Talking to them like children brings out more resistance, study found
MONDAY, July 28 (HealthDay News) -- Alzheimer's patients may often become upset and even act out when nurses or other caregivers use "baby talk" to converse with them, a new study shows.
Researchers who taped the interactions of nursing home staff and people with moderate Alzheimer's found that the residents often became more agitated and resistant to care if they were addressed as infants.
"People who have dementia are trying to maintain their sense of being a person. And if their concept of being a person is that they are a competent person, and someone is talking to them like they are an infant, that might be distressing," speculates lead researcher Kristine Williams, an associate professor at the University of Kansas School of Nursing.
The findings were to be presented Monday at the Alzheimer Association's International Conference on Alzheimer's Disease, in Chicago.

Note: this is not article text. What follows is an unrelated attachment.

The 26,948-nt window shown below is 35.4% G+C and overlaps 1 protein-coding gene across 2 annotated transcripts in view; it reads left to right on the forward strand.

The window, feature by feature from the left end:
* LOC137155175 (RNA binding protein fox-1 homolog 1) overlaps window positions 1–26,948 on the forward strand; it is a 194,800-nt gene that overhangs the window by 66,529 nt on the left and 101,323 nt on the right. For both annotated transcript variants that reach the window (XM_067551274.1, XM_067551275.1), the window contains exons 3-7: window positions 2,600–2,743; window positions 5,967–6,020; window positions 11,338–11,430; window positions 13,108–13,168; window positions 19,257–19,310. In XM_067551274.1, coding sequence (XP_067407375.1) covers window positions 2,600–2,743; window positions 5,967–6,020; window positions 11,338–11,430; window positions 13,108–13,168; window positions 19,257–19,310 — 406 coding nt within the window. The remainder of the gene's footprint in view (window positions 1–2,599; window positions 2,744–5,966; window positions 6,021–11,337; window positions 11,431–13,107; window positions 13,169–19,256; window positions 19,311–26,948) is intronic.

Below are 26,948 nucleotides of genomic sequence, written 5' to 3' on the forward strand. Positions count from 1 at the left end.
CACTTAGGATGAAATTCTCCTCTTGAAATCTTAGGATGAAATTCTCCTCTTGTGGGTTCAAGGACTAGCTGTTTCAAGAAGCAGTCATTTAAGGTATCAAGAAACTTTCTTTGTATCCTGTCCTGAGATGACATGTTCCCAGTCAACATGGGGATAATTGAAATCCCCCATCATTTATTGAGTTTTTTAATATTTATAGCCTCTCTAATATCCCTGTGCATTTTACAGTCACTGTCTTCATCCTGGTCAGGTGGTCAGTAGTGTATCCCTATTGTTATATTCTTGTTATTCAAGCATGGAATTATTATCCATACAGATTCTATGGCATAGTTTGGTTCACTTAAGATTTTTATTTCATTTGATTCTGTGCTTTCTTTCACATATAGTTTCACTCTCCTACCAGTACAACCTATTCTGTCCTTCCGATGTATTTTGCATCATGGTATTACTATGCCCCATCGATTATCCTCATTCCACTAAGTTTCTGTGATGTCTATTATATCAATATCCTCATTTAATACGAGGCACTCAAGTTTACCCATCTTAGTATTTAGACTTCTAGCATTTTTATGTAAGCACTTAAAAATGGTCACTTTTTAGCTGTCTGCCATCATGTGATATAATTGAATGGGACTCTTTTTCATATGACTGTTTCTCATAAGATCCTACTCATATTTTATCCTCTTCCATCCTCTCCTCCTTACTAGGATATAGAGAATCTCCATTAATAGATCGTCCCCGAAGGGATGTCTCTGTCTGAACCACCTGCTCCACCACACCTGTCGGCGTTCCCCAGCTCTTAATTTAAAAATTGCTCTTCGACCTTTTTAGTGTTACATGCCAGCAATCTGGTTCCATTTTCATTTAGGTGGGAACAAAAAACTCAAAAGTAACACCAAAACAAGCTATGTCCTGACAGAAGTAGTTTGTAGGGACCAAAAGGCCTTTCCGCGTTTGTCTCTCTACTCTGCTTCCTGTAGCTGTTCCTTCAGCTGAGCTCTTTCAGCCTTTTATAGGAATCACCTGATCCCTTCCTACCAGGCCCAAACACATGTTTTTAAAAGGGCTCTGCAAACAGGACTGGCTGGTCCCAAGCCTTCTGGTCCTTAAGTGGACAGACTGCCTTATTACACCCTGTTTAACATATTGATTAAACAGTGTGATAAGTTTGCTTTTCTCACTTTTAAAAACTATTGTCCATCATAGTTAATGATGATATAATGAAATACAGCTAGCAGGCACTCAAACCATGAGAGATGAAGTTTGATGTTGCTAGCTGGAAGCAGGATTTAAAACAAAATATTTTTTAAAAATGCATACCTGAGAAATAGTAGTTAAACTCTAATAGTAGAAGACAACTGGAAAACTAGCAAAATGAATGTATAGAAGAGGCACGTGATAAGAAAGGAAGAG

Nursing experts have known for years that family caregivers and professional nursing staff alike tend to lapse into infantilizing speech, what they call "elderspeak," when dealing with the elderly or infirm. This type of speech involves an overly caring but controlling tone of voice, shortened sentences, repetition, the use of inappropriately intimate terms of endearment ("sweetie," "dear"), and a tendency to treat the person in a childlike or highly dependent manner.
"They also tend to alter the pronouns, so they might say, 'Are we ready for our bath?' That really gives the message that the person isn't able to act independently, instead of, 'Are you ready for me to help you with your bath?'," Williams explained.
"What, theoretically, we think is going on is that younger people have stereotypes of older adults as being less able to communicate, less competent in a lot of different areas," she said. According to Williams, the tendency of a caregiv
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